Associate Dean for Research Data Management
Johns Hopkins University
Research Associate, Centre for Editing Lives and Letters
University College London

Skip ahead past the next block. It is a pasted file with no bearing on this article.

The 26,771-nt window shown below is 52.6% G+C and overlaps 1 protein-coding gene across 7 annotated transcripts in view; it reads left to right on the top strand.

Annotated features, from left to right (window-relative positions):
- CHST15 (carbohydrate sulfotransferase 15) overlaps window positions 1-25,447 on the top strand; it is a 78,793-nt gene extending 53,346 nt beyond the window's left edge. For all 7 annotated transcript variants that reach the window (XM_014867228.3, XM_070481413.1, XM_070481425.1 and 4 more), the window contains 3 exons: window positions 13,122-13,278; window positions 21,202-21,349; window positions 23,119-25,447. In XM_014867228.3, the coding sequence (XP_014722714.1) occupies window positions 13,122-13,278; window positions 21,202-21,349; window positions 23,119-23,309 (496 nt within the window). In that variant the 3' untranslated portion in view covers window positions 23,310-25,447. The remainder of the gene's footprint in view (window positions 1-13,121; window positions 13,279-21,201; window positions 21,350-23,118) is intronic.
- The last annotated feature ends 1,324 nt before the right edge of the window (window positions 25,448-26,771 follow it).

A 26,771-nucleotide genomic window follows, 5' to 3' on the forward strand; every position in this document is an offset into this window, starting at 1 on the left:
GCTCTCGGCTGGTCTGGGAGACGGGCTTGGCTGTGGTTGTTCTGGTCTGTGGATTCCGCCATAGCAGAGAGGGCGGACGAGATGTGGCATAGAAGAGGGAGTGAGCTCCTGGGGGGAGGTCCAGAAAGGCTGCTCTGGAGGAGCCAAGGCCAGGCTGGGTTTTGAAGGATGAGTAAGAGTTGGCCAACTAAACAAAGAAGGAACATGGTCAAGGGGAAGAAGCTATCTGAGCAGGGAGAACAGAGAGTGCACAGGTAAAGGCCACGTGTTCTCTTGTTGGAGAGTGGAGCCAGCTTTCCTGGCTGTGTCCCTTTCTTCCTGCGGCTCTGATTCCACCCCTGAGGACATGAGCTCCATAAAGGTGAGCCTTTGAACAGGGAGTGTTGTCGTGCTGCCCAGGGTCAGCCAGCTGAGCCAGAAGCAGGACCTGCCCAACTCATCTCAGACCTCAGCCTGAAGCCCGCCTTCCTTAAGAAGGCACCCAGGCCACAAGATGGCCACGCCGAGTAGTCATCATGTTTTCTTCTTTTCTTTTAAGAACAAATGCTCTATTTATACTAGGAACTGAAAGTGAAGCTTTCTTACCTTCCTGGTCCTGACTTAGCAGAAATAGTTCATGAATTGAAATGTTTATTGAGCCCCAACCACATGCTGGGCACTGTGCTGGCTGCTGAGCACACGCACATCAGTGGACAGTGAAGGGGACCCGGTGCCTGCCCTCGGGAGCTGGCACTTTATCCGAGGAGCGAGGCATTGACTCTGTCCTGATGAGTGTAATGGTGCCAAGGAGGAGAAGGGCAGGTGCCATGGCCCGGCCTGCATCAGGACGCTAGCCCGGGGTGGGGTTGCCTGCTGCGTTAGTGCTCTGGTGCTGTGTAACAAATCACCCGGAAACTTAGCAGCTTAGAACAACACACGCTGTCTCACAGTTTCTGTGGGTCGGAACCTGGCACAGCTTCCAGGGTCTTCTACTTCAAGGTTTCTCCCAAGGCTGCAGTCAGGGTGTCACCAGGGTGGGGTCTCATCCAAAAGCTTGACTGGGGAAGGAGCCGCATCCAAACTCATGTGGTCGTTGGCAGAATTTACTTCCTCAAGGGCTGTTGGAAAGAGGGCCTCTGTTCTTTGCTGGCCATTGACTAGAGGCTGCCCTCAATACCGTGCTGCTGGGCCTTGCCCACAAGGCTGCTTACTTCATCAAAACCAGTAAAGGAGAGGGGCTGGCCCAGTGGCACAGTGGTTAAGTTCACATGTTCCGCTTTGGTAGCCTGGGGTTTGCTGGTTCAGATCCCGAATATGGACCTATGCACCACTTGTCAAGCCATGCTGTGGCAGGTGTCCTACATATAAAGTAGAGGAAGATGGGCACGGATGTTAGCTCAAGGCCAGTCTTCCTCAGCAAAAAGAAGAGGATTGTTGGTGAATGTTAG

Whereas previous scholarship often used marginal annotations to probe into the mind of a specific reader, more recently scholars have become interested in the history of reading, a sub-discipline that focuses on the actual practice of reading. As a result, projects such as the Archaeology of Reading need to enable scholars to study all the interventions readers made in their books. The first part of this presentation will explain the way in which these scholarly asks have informed the way readers’ interventions are captured. Moreover, it will discuss the process of developing a bespoke transcription protocol, which involved close cooperation between scholars and technical experts. The second part of this presentation will describe the manner through which the scholars and technologists worked closely together throughout the infrastructure development. In addition to the results of this deep engagement, we will describe the process by which we developed use cases, used GitHub to develop and share the transcription protocol and augmented an existing infrastructure to support digital manuscripts. This underlying infrastructure represents a framework including linked data, application program interfaces (APIs) and endpoints that facilitates use of data by third parties and integration with International Image Interoperability Framework (IIIF) compliant viewers such as Mirador and Universal Viewer.